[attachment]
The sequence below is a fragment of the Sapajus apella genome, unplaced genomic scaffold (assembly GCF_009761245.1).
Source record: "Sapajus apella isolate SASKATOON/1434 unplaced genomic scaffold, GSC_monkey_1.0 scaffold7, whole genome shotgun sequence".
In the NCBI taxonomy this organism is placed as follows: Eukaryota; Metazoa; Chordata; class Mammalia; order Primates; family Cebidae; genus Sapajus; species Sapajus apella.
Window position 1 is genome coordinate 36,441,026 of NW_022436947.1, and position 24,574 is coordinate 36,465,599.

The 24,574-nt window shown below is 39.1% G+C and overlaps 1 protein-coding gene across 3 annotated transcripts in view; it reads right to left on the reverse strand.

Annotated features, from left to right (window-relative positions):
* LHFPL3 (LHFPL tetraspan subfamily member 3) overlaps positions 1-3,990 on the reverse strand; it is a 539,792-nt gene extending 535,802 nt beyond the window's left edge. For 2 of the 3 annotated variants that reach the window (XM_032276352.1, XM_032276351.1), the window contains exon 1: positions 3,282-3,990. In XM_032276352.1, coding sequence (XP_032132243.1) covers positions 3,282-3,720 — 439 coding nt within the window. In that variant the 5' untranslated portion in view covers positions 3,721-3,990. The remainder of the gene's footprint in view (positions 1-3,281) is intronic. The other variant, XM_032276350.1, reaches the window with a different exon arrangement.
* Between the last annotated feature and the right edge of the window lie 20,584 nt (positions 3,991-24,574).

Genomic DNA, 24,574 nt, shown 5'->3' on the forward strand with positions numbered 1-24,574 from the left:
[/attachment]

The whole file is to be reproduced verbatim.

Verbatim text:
The sequence below is a fragment of the Sapajus apella genome, unplaced genomic scaffold (assembly GCF_009761245.1).
Source record: "Sapajus apella isolate SASKATOON/1434 unplaced genomic scaffold, GSC_monkey_1.0 scaffold7, whole genome shotgun sequence".
In the NCBI taxonomy this organism is placed as follows: Eukaryota; Metazoa; Chordata; class Mammalia; order Primates; family Cebidae; genus Sapajus; species Sapajus apella.
Window position 1 is genome coordinate 36,441,026 of NW_022436947.1, and position 24,574 is coordinate 36,465,599.

The 24,574-nt window shown below is 39.1% G+C and overlaps 1 protein-coding gene across 3 annotated transcripts in view; it reads right to left on the reverse strand.

Annotated features, from left to right (window-relative positions):
* LHFPL3 (LHFPL tetraspan subfamily member 3) overlaps positions 1-3,990 on the reverse strand; it is a 539,792-nt gene extending 535,802 nt beyond the window's left edge. For 2 of the 3 annotated variants that reach the window (XM_032276352.1, XM_032276351.1), the window contains exon 1: positions 3,282-3,990. In XM_032276352.1, coding sequence (XP_032132243.1) covers positions 3,282-3,720 — 439 coding nt within the window. In that variant the 5' untranslated portion in view covers positions 3,721-3,990. The remainder of the gene's footprint in view (positions 1-3,281) is intronic. The other variant, XM_032276350.1, reaches the window with a different exon arrangement.
* Between the last annotated feature and the right edge of the window lie 20,584 nt (positions 3,991-24,574).

Genomic DNA, 24,574 nt, shown 5'->3' on the forward strand with positions numbered 1-24,574 from the left: